India is synonymous with street food. The food that can be found in roadside shacks and carts is known both for its excellent flavour and also in some cases for its after effects. In fact so widespread are the stories of stomach troubles from food in India that the term “Delhi Belly” is known around the world.
In all fairness eating street food is in equal parts about being adventurous and being stupid. The good part is that the food is prepared right in front of your eyes. Anyone can get food poisoning from any restaurant where you do not witness the food being made, but street food joints don’t hide behind any doors.
As a rule, I have mostly avoided street food. I will have the occasional “chat” from a vendor I have known for years, but visiting a new place, I stay clear from it, no matter how tempting the food might look. Even since I started traveling with my daughter I have become even more cautious and make sure to avoid all street food in new places.
For the slightly more adventurous traveler visiting India, all I can suggest is scan the surroundings of the food vendor. If the place is relatively clean with bare minimum flies, go for it. There are however cleaner “proper” restaurants like Haldirams and Bikanerwala that serve Indian street food in more hygienic surroundings, and they are the ones I personally prefer.
I do recommend that no traveler should ever leave India without trying our “Street Food”. Gol Gappa/Pani Puri, Aalo Chat, Cheela, RajKachori, Pao Bhaji, Chola Bhatura, and to end it all Paan are but a few must haves and essential for any foodie.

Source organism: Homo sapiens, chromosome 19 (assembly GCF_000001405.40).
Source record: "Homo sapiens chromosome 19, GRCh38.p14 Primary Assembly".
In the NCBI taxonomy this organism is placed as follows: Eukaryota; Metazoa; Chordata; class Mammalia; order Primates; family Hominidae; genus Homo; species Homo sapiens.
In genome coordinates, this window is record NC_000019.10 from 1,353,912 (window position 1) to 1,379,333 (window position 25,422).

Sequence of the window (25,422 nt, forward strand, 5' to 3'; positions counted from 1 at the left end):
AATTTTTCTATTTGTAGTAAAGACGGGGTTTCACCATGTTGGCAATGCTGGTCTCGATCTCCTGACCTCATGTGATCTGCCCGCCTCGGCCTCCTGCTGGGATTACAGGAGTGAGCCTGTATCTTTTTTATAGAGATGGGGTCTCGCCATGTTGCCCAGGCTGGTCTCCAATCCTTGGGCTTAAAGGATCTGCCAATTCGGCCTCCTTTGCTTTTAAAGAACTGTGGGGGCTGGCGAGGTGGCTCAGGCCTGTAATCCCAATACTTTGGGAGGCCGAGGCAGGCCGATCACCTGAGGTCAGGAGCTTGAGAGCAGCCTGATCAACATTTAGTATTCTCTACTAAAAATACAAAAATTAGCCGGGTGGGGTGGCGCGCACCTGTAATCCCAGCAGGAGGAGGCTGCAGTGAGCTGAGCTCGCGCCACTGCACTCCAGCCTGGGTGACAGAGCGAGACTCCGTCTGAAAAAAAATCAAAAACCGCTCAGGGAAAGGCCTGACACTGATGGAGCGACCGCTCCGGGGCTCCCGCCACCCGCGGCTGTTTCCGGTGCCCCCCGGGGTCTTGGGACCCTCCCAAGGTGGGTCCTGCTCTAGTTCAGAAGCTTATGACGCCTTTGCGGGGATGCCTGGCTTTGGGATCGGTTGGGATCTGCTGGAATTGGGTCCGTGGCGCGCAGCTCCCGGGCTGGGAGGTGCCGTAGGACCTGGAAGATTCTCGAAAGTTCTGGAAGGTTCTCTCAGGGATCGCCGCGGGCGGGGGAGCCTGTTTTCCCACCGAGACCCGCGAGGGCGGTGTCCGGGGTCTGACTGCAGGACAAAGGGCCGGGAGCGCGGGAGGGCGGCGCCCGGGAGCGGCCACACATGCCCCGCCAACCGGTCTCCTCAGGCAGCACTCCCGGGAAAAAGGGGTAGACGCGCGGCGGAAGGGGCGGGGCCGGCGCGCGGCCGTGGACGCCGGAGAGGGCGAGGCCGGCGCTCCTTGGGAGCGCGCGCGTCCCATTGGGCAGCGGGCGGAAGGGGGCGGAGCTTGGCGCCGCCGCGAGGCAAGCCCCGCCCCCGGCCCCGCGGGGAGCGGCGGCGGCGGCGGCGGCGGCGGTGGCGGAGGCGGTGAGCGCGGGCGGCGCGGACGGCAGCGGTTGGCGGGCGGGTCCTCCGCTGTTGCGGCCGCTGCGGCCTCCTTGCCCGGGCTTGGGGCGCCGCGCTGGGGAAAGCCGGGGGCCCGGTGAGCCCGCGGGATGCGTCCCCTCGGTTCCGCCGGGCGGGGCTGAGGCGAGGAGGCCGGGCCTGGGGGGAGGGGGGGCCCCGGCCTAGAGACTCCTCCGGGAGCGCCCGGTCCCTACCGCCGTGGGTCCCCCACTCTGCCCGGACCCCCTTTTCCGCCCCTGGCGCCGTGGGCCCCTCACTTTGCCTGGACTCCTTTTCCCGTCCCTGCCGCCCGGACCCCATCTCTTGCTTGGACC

Traveling with my family to Mussoorie last week, I decided to stay clear of the street food as usual. What I did do was at least take the following photographs to maybe entice some of you to be a bit more adventurous and give our street food a try;
Still not sure what fruit this was, but in size it resembled a melon. We saw a bunch of people selling these on carts like above en route to Mussoorie.
The little tea stall on the left was perfect for a hot masala tea as the temperature dropped close to nightfall in Mussoorie. Unfortunately, although it was right next to our hotel, it lacked basic cleanliness and thus we avoided it.
Mussoorie’s Mall Road is its number one tourist attraction. Walking along the Mall I was saddened to see that it still needed better infrastructure, less car/bike traffic, and better cleanliness. Nevertheless, the hot popcorn did look tempting and I might have tried it had it not been for the burning afternoon sun.
A chat stall on Mussoorie’s Mall Road.
Healthier street food options are always available. A fruit chat for the calorie conscious would add to the workout you get after walking along the Mall Road. Unless, you decided to use a rickshaw as your mode of transport, which I would recommend only for the aged/children/handicapped.
Once again had it not been for the blistering sun I was really tempted to try out some boiled eggs and tea being sold on this makeshift stall alongside the Mall Road.
Candy Floss has a much interesting name in India. It’s usually called “Budhiya Ke Bal” which translated means “hair of an old lady”. Now that name might make you think twice before buying it, but then you will be missing out on some delicious pink goodness.
Okay! it’s not street food in the conventional sense, but I am sure that either this poor chap will be eaten at some point or is responsible for producing eggs which we will eventually eat, so technically speaking it is food and it is on the street 🙂
Lastly, on the way back we came across a number of Dhabbas (Roadside Restaurants) that have long been an essential part of any road trip. They are also the main source of food for truck drivers carrying goods around the country, so you are likely to find a number of trucks parked around them as well. Look for a Dhabba with a few cars parked (for safety and also it is a sign that the food is good) and you are guaranteed some yummy Dal (lentils) and a variety of butter laden Paranthas (Indian Bread).